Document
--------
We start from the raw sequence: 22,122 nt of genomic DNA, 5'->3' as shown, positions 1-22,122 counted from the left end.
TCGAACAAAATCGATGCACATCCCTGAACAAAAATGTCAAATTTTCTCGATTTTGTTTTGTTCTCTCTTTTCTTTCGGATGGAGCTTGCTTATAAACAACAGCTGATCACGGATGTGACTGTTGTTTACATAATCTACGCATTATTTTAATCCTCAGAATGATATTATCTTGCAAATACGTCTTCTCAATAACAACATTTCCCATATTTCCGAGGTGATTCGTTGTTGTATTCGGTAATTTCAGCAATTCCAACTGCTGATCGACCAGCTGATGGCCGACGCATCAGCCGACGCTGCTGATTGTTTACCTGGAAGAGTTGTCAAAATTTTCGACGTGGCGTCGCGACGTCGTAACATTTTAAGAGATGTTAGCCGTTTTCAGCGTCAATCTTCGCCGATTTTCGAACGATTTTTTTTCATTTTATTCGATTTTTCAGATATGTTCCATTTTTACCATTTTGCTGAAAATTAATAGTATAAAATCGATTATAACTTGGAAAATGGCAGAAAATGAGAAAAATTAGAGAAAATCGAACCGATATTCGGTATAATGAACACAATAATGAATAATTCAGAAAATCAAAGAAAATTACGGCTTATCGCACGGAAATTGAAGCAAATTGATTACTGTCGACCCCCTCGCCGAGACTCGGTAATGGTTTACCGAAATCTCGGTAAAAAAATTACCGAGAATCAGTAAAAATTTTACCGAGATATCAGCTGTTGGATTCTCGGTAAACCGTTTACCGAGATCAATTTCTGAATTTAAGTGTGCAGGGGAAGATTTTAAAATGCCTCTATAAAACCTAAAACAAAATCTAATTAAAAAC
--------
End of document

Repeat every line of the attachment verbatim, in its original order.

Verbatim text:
We start from the raw sequence: 22,122 nt of genomic DNA, 5'->3' as shown, positions 1-22,122 counted from the left end.
TCGAACAAAATCGATGCACATCCCTGAACAAAAATGTCAAATTTTCTCGATTTTGTTTTGTTCTCTCTTTTCTTTCGGATGGAGCTTGCTTATAAACAACAGCTGATCACGGATGTGACTGTTGTTTACATAATCTACGCATTATTTTAATCCTCAGAATGATATTATCTTGCAAATACGTCTTCTCAATAACAACATTTCCCATATTTCCGAGGTGATTCGTTGTTGTATTCGGTAATTTCAGCAATTCCAACTGCTGATCGACCAGCTGATGGCCGACGCATCAGCCGACGCTGCTGATTGTTTACCTGGAAGAGTTGTCAAAATTTTCGACGTGGCGTCGCGACGTCGTAACATTTTAAGAGATGTTAGCCGTTTTCAGCGTCAATCTTCGCCGATTTTCGAACGATTTTTTTTCATTTTATTCGATTTTTCAGATATGTTCCATTTTTACCATTTTGCTGAAAATTAATAGTATAAAATCGATTATAACTTGGAAAATGGCAGAAAATGAGAAAAATTAGAGAAAATCGAACCGATATTCGGTATAATGAACACAATAATGAATAATTCAGAAAATCAAAGAAAATTACGGCTTATCGCACGGAAATTGAAGCAAATTGATTACTGTCGACCCCCTCGCCGAGACTCGGTAATGGTTTACCGAAATCTCGGTAAAAAAATTACCGAGAATCAGTAAAAATTTTACCGAGATATCAGCTGTTGGATTCTCGGTAAACCGTTTACCGAGATCAATTTCTGAATTTAAGTGTGCAGGGGAAGATTTTAAAATGCCTCTATAAAACCTAAAACAAAATCTAATTAAAAAC